A 16th century painting by Jacopo Pontormo, Portrait of a Young Man in a Red Cap, which had been subject to an export deferral beginning in December 2015, is now stuck in cultural export limbo. This is because the owner of the portrait, American billionaire J. T. Hill, has refused a matching offer from a British institution, The National Gallery, which had been willing to pay £30 million for the work, the amount that had earlier been set as the fair market price by the Reviewing Committee on the Export of Works of Art and Objects of Cultural Interest (RCEWA for short).
This isn’t how cultural export controls are supposed to function in the UK. Here is how it usually works. The owner of a cultural object looks to export the object. Many times this is because the owner hails from another country and has merely bought the object from a UK seller or at a UK auction. But anything deemed a ‘national treasure’ cannot leave these shores without an export licence. And so, after a review by the RCEWA, a national treasure will usually only be granted a licence after a deferral period, an amount of time (often around six months, but sometimes longer) in which institutions within the UK can scramble to raise the funds necessary to purchase the work from the owner. And if an institution can make a ‘matching offer’ to the owner that matches the fair market value determined by the RCEWA then the sale can go through and the object will remain forever on display at a fine British museum or gallery. Usually. But not this time.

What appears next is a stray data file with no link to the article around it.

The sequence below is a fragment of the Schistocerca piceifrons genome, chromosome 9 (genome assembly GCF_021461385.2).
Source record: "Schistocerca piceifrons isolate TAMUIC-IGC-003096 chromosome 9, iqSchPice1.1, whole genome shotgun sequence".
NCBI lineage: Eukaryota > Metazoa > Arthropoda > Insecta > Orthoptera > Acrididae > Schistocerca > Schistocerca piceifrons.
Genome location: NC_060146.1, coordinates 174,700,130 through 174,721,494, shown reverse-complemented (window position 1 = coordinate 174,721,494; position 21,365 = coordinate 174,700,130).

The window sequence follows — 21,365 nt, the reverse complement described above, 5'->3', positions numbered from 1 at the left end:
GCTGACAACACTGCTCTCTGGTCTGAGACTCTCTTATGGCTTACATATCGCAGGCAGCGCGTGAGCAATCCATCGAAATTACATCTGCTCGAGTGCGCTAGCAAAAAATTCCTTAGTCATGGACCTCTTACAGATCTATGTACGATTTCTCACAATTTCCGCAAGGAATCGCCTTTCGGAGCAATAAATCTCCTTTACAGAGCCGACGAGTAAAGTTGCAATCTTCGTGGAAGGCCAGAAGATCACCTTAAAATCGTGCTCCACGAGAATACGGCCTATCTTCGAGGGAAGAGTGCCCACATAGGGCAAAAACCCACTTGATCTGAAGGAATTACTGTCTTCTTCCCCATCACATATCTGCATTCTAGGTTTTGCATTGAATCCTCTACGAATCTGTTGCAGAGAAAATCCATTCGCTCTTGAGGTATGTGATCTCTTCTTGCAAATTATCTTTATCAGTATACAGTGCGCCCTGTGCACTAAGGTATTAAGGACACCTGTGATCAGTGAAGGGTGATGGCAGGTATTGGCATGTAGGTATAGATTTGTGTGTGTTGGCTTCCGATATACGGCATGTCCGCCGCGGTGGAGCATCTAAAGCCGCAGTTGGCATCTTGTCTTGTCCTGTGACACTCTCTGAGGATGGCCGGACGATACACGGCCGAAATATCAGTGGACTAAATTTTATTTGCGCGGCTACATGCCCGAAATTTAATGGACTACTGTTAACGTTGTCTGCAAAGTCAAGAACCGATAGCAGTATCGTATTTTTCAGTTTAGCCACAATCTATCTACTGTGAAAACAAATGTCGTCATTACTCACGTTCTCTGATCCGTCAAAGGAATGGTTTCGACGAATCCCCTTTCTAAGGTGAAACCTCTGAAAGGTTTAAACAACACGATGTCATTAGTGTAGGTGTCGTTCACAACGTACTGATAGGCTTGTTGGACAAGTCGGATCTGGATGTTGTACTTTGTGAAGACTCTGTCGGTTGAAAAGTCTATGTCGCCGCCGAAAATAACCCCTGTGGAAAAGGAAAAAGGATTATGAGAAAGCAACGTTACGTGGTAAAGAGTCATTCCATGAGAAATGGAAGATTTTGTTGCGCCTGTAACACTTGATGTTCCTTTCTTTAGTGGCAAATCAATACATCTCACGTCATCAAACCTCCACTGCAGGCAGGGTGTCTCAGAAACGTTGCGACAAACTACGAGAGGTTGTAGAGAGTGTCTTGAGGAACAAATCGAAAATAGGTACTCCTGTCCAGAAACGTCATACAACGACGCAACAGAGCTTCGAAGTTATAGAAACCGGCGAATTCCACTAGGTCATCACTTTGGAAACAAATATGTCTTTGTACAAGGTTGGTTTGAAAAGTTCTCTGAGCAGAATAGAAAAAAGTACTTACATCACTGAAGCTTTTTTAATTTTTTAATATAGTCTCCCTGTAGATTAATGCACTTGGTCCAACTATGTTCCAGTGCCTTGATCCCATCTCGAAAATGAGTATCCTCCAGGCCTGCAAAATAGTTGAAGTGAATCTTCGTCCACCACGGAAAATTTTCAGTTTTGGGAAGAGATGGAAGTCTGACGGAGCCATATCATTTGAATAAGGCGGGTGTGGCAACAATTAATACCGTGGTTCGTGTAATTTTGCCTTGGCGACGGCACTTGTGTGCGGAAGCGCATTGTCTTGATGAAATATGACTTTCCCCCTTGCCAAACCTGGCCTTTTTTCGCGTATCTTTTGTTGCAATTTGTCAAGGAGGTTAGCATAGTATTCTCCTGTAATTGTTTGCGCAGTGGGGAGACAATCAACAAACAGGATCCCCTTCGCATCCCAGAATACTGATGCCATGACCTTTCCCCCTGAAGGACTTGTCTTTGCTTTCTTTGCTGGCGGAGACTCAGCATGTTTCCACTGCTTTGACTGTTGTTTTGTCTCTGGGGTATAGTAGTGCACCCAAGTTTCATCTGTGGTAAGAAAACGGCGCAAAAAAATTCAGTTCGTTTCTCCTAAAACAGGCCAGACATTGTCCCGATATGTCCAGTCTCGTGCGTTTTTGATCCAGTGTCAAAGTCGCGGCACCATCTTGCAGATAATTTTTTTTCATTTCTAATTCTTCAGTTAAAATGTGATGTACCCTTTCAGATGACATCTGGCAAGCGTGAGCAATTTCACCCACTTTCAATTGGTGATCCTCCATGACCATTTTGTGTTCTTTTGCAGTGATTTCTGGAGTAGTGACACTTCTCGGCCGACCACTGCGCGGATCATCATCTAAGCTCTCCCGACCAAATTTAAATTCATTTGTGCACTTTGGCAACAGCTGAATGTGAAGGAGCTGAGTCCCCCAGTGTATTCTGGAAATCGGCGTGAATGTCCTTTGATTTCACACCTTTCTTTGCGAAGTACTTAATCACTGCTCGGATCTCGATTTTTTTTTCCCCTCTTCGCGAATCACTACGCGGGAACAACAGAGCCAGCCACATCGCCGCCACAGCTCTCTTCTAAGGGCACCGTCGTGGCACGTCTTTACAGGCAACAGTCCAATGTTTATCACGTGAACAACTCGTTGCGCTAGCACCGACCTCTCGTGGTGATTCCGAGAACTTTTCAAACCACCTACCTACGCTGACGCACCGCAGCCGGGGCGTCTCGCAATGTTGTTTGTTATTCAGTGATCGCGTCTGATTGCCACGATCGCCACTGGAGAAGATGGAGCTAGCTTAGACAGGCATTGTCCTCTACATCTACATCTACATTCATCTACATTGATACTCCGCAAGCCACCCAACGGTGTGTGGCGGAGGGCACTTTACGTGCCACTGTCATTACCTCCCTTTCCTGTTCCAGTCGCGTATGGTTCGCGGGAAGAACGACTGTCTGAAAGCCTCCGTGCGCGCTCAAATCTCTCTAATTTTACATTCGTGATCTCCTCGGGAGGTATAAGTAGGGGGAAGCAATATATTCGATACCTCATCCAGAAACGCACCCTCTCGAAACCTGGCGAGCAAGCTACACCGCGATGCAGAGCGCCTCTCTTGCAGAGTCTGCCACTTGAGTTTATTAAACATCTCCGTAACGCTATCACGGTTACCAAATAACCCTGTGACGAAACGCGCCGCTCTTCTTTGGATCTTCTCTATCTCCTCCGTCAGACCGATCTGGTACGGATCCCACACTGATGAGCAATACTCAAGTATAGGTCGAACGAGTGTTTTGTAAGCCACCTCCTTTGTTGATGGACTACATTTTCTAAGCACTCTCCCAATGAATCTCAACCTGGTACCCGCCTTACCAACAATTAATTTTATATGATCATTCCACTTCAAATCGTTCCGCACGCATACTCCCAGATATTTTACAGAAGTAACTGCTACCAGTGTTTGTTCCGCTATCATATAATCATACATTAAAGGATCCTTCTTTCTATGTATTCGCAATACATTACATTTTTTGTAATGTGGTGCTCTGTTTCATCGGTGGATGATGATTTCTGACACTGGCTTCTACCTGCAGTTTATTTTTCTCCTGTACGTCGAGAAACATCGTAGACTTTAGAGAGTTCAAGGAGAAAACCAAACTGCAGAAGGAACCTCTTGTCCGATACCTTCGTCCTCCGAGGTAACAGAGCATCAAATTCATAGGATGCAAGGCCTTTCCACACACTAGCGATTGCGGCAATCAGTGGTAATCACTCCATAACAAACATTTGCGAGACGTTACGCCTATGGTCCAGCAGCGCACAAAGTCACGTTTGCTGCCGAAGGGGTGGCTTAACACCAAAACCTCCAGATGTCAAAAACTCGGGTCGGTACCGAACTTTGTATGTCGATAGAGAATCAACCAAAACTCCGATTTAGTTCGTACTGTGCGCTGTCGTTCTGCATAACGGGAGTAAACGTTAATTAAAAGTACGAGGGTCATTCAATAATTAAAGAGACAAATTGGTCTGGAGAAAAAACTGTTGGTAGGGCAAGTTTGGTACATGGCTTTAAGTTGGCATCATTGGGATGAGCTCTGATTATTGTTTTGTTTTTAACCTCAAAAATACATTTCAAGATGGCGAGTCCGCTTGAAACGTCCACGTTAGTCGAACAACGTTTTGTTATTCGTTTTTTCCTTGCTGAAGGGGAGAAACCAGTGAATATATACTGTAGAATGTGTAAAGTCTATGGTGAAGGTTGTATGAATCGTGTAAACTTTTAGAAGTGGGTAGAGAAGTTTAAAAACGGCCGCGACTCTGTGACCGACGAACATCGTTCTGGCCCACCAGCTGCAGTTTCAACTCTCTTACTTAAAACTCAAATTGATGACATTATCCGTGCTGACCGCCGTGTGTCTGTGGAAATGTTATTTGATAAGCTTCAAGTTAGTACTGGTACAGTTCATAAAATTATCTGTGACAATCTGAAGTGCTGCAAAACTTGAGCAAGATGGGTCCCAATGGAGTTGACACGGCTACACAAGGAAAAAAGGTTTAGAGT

Here, the £30 million bar was met by the National Gallery, but Mr Hill said no. He is free to do so. There is no such thing as a ‘compulsory purchase’ under the UK system. Such systems exist in some Continental European countries like France and Italy. But in the UK, the state cannot interfere to such an extent with an owner’s property rights. This is Britain after all, and here the free market reigns. Well, most of the time.
A problem like this one rarely arises. In fact, as far as I know, this has only happened once before: when the purchaser of Joshua Reynolds’s iconic Omai portrait rejected a matching offer of over £12 million, that time coming from the Tate. In that case, the export licence was refused. And so in this case as well, when UK Culture Secretary Karen Bradley refused to grant the licence to Mr Hill. In fact, this is the only scenario in which a cultural export licence can be outright denied to a potential exporter.
But why did Mr Hill reject the National Gallery’s offer? £30 million is nothing to sniff at, that’s for sure. Especially when this had been the fair market value accepted by the RCEWA back in 2015. Well, between then and now, a little something called the Brexit Referendum happened, as a result of which the Pound Sterling has dropped significantly vis-à-vis the US Dollar. And so £30 million circa December 2015 is not quite the same as £30 million at the beginning of 2017, at least as far as an American owner is concerned.
In this context, it is somewhat surprising that the Secretary, in making her decision to refuse the licence, did not have a little more sympathy for the owner. But her position can perhaps be explained by the enormous amount of time and resources that went into building that offer, supported as it was by a number of public bodies and private donors (even the National Gallery doesn’t just have that sort of money lying around). In fact, the Art Fund has come out calling for the rules on export control to be tightened. The problem of course is how to make sure the owner of an object will agree to accept the matching offer when there is no statutory requirement to do so. A promise, as in this case, does not seem to be enough. Although things can change in a year’s time. Can’t they?